By Ikechukwu Nnochiri
ABUJA – The Federal High Court in Abuja, on Friday, declined to compel MTN Nigeria Communications Limited to pay into the federation account the total sum of N1.40trillion, being the fine that was imposed on it by the Nigerian Communications Commission, NCC.
The court equally refused to issue an order of mandamus to compel NCC to perform its statutory obligation under section 45(1) (a) (b) and (c) of the Nigeria Communications Act, by revoking MTN’s operation license, pending when it paid the fine.
In a judgment that was delivered by Justice Babatunde Quadri, the court dismissed the suit marked FHC/ABJ/CS/448/2016, which queried powers of the Attorney General of the Federation and Minister of Justice, Abubakar Malami, SAN, and the Minister of Communications Technology, Adebayo Shittu to reduce the fine imposed on MTN to N780billion.
The suit was filed before the court by a member of the House of Representatives, Hon. Raphael Igbokwe and Mr. Emmanuel Njoku, who told the court that they acted on behalf of ‘Nigerians Against Exploitation By Telecommunications Operators’.
Cited as defendants were the NCC, MTN Nigeria Communications Ltd, the AGF and the Minister of Communication Technology.
Specifically, the plaintiffs through their lawyer, Mr. Okere Kingdom, prayed the court to among other things, determine “Whether or not the Minister of Justice/Attorney General of the Federation and the Minister of Communications Technology have powers to amend, alter, adjust or vary any provisions of a delegated legislation or any other law validly made by the National Assembly, or any rules, regulations and orders validly made by any delegated legislature pursuant to an Act of the National Assembly.
“Whether or not the National Assembly of Nigeria or any Arm of the National Assembly has the constitutional powers to constitute an investigative panel and to summon any government official, to inquire into the circumstances surrounding the alteration, variation and reduction of the fine lawfully imposed on MTN Nigeria Communications Ltd by NCC, which fine was imposed pursuant to delegated powers conferred on the NCC by an Act of the National Assembly.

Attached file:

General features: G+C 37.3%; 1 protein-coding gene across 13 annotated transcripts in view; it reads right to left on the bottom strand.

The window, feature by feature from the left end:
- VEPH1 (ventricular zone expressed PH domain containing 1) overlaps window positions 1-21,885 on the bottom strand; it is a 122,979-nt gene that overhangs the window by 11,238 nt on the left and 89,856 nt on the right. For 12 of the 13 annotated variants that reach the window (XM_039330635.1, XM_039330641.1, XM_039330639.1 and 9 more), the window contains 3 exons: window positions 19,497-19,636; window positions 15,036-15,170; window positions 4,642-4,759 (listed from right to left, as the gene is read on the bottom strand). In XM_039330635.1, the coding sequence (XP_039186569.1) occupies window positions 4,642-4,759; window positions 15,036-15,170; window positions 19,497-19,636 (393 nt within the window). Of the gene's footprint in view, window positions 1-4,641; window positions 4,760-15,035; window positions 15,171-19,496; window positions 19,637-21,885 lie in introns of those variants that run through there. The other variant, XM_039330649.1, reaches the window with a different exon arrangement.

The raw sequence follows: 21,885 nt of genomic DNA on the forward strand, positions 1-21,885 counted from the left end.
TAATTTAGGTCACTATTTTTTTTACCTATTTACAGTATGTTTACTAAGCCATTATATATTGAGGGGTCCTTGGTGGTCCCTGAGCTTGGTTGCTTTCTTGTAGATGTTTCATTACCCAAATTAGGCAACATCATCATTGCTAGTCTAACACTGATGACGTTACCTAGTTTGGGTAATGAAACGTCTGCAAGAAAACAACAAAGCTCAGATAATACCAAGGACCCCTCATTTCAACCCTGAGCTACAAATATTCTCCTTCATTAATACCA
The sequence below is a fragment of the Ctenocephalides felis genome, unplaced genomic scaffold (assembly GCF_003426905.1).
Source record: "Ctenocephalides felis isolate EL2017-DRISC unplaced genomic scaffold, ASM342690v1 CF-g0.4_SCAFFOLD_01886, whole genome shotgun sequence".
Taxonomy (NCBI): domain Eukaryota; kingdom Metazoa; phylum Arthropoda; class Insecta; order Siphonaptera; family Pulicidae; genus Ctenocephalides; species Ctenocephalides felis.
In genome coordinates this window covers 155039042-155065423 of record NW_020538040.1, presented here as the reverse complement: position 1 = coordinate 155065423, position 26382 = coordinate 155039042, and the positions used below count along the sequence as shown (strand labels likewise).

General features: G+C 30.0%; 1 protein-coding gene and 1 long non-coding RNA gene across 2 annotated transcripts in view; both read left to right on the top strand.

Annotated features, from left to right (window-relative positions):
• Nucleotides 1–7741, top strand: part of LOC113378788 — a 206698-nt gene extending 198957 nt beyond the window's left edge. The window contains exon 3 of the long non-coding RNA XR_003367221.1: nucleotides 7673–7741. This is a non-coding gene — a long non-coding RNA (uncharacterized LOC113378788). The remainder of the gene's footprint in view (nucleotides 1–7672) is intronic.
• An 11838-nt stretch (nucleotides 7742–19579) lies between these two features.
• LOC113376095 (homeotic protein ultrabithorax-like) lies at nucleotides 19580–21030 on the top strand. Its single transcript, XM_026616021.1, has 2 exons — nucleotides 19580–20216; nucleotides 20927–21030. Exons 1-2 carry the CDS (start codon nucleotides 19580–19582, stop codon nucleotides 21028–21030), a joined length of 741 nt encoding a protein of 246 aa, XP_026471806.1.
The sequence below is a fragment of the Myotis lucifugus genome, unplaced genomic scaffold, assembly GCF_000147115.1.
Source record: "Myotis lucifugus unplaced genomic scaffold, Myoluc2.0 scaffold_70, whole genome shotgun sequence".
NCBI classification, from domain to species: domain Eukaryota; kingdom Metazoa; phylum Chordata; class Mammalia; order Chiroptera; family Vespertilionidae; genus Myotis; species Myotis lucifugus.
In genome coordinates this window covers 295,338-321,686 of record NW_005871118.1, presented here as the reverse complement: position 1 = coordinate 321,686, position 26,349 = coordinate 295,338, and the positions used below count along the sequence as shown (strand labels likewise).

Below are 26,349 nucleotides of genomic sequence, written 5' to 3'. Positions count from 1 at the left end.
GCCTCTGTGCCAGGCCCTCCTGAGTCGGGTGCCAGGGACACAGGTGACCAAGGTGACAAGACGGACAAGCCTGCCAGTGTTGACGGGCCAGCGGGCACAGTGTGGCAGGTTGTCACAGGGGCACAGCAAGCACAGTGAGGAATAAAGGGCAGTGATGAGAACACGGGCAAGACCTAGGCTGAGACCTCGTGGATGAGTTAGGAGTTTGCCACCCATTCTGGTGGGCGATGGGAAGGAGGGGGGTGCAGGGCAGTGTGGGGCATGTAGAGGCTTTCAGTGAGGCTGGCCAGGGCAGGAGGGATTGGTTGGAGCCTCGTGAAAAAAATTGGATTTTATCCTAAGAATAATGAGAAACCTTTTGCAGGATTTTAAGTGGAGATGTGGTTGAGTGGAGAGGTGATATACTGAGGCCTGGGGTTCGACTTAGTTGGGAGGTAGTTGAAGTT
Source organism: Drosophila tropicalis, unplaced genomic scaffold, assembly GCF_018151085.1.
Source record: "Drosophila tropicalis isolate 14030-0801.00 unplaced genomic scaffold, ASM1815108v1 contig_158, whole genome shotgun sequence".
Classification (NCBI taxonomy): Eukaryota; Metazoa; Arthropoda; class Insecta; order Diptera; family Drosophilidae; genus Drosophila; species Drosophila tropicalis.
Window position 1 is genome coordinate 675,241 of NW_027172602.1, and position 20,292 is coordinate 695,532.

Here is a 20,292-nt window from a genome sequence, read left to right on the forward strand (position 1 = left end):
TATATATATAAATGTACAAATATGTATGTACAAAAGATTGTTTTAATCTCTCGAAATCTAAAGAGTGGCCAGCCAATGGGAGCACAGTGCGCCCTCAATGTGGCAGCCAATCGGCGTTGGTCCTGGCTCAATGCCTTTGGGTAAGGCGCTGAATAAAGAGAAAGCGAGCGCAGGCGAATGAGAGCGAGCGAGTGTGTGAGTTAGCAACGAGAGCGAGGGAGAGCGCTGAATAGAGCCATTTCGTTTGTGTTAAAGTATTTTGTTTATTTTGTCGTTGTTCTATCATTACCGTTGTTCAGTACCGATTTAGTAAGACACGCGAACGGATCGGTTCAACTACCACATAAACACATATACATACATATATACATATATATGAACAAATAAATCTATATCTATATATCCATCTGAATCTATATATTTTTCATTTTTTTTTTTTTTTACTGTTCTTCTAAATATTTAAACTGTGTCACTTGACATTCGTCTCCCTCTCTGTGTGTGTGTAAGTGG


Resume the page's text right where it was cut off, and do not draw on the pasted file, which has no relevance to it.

“Whether or not MTN Nigeria Communications Ltd has breached section 146(1) and (2) of the NCC Act and sections 19(1) and 20 (1) and (2) of the NCC (Registration of Telephone Subscribers Regulations) 2011, by intentionally and willfully failing to disconnect and register all unregistered subscribers on its network as stipulated in the Act”.
The 1st plaintiff, Hon. Igbokwe, in 12-paragraphed affidavit he deposed to in support of the suit, told the court that the House of Reps had by a motion moved by Hon. Ehiozuwa Johnson captioned ‘need to investigate the payment made by MTN on the fine levied by the NCC’, constituted a committee to investigate issues, circumstances and motives behind “the huge reduction of the N1.40trillion fine imposed on MTN.
He maintained that controversies surrounding the reduction of the fine was a matter of public interest for which Nigerians deserved to know, adding that both Malami and Shittu refused to appear before the House of Reps investigative committee, “thereby denying Nigerians opportunity to know the said circumstances and rationale leading to the reduction of the fine”.
Meanwhile, all the defendants challenged the competence of the suit, contending that the plaintiffs lacked the locus standi to institute the action.
The NCC, through its lawyer, Chief Wole Olanipekun, SAN, urged the court to dismiss the suit on the ground that the plaintiffs’ reliefs did not disclose any personal or proprietary rights vested in them that was violated by the defendants.
All the defendants argued that the suit was statute barred, noting that 30 days had elapsed before the plaintiffs approached the court to challenge the fine they said was reduced since 2015.
In his judgment, Justice Quadri upheld preliminary objections the defendants filed against the suit.
The court held that the plaintiffs did not fulfil necessary condition precedents before the suit was filed.
It held that they failed to exhaust all other remedies that were provided in sections 86, 87 and 88 of the NCC Act and Order 34 of the Federal High Court (Civil Procedure) Rules.
According to the judge, the plaintiffs ought to have applied for statement of reason from the NCC, request for a review of the decison of the commission within 30 days, and specify the reasons why they wanted MTN to be compelled to pay the fine in full.
Justice Quadri said it was only after the conditions are fulfiled that the plaintiffs could apply to court for a judicial review of the decision.